This year has been one full of ironies. And I’m gunna talk about one of them.
In the past 11 months, I’ve been in 4 continents. I was in 8 different countries, and visited 5 states in the US.
In the past 65 weeks, only 2.5 was spent in Malaysia. And yet, I hardly remember feeling very homesick at all. For someone with such a huge attachment to home, that is, frankly, quite remarkable. Perhaps I’ve been too engrossed with the new, the foreign, the exotic, so saturated with the thrill of adventures, that there was almost no space for homesickness.
But the great irony is that even though I’m having a really strong desire to be away from home, to have adventures in the farthest corners, to be as far away from the usual and the familiar as I possibly can, at the same time, I’ve also never felt a ridiculously strong need to be in Malaysia the way I’m feeling right now.
It’s not a need of the emotional and sentimental kind, but a need born out of a sense of responsibility.
Over the past year, Malaysia has taken one step after another towards becoming the country that I’d be terrified to live in, and all I have done was sit at my computer and watch, many, many miles away.
I’m a social science student. In all of my classes, words like equality, democracy, human rights, gender, sexuality, power, development, race, ethnicity, opportunities, and freedom are thrown around all the freaking time.
I can’t even begin to describe the odd, uneasy feeling of going to class, talking about all that, then going back to my room right after class to read about the latest thing the Malaysian government is doing that counters all that I’ve been talking about for the previous 2 hours.
It’s disconcerting to talk about civil rights and social justice in the classrooms of Grinnell, then log on to Malaysiakini to read about meaningless, unenforced civil rights and social injustice in Malaysia.
I was looking through an online photo album of the Malaysian Bar’s walk to protest against the Peaceful Assembly Bill, and there was one picture of a man holding up an “Occupy Parlimen” sign. Next to him was a man in a Guy Fawkes mask, holding a sign that goes, “Remember, remember, the 29th of November”.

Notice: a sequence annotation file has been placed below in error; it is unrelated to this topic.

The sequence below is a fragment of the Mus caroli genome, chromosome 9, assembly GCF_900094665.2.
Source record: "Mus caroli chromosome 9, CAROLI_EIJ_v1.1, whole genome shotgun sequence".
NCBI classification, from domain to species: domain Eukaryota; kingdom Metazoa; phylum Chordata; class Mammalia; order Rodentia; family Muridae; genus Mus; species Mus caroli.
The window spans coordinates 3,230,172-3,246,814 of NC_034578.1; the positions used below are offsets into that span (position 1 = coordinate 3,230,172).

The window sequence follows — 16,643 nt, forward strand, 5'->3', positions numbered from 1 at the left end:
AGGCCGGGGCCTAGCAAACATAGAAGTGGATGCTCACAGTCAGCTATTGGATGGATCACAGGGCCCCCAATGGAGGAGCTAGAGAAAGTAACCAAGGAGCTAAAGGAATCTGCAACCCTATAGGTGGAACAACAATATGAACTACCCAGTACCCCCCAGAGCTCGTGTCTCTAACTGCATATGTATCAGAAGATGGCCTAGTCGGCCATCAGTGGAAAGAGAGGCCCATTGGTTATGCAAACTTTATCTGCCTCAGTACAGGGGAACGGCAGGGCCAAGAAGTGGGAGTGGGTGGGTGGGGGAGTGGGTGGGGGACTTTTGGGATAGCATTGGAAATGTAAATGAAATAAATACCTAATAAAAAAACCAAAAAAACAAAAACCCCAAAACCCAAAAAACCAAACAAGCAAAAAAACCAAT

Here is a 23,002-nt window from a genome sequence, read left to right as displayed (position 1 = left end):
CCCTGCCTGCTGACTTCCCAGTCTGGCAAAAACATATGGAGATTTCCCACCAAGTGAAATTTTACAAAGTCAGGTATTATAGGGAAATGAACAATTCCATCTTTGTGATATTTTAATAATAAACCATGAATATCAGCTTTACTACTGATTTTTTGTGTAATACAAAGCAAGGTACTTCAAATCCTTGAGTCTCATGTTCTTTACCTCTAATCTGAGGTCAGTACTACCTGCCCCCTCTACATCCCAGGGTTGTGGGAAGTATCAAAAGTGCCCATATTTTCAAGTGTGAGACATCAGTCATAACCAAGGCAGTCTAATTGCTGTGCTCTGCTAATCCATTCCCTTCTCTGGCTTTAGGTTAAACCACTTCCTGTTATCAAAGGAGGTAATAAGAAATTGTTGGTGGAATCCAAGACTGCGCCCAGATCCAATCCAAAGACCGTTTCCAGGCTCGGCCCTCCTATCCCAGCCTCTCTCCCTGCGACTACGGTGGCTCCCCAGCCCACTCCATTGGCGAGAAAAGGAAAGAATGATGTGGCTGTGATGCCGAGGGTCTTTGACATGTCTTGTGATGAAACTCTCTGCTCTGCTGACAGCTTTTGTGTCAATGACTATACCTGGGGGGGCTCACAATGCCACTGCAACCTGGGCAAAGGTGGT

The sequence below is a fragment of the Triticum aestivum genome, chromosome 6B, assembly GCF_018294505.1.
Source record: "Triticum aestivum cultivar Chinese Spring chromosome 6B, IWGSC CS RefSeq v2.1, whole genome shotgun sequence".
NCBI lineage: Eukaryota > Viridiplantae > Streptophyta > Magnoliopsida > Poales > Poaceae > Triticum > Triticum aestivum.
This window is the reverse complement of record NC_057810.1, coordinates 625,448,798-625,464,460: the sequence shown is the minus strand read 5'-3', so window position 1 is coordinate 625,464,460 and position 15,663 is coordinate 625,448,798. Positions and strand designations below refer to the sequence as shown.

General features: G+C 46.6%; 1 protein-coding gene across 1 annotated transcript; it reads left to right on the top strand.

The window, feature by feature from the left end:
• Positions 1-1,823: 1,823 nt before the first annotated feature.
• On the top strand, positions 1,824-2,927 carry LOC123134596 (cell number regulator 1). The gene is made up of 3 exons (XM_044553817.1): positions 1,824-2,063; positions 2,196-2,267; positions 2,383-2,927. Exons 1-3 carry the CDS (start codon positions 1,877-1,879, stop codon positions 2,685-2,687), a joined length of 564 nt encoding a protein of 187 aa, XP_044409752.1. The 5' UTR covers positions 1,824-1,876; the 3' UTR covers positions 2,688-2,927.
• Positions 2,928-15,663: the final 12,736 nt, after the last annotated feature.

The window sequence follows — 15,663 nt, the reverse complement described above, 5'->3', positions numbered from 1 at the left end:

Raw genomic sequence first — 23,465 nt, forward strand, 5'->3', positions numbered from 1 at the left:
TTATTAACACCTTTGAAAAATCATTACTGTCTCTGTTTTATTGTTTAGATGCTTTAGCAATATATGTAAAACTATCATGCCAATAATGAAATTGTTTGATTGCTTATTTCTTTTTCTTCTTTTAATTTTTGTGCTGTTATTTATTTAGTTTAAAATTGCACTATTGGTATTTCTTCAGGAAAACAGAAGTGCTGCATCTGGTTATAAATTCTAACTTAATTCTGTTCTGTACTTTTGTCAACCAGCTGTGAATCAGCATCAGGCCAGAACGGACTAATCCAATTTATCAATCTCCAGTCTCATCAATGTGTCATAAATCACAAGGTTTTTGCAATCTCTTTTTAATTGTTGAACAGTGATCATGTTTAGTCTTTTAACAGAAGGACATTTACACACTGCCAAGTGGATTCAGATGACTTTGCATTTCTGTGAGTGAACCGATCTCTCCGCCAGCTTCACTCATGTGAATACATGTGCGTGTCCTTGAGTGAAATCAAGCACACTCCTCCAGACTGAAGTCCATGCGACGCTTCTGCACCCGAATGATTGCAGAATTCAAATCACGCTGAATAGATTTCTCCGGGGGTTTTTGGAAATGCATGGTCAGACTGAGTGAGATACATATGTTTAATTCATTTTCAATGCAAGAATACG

That was a very unsettling picture.
The government has been taking sure and bold steps towards creating a society completely controlled by the government. And that Guy Fawkes picture was one to say, This is a decision by the parliament that we will not tolerate. This is one step too far, and it’s time the entire government goes down.
Malaysia is a young country. The heck, it’s younger than my parents! It’s young, malleable, still trying to find its identity. This is a time when smart decisions have to be made, and bad decisions have to be corrected, because once the gelatin sets in its mold, you can’t change its shape anymore.
I fear living in a society where the government controls the articles you write, the opinions you voice, the life opportunities accorded to you, and… your sexuality, who you can love.
We need our version of the Gunpowder Plot.
Every time I read about a peaceful protest or a walk carried out by Malaysians who give enough shit about our country to do something about it, I feel… proud? Heartened? Fired-up?
To the people who braved the police threats, the tear gases, the risks, in order to say enough is enough, I thank you.
I can’t describe how much I wish I could have been part of them. I feel so helpless being here, only reading, doing nothing. I don’t want to be home, because I still want to see the world, but oh man do I need to be in Malaysia.
This is not just for us, this is for the future generations. 50 years from now, I don’t want to look at my grandchildren, and apologize for the oppressive government they have to live with because our generation hadn’t done enough when something could’ve been done to fight that bleak future.
And if this is the change that needs to happen, if this is when Malaysians say, Enough is enough, we’re gonna fight back now, then I don’t want to end up having to say I missed being a part of this change because I’d been too self-centered, too preoccupied with my own life, with school, with homework.
For all of you old enough to vote in the next general elections… please do.
And vote wisely.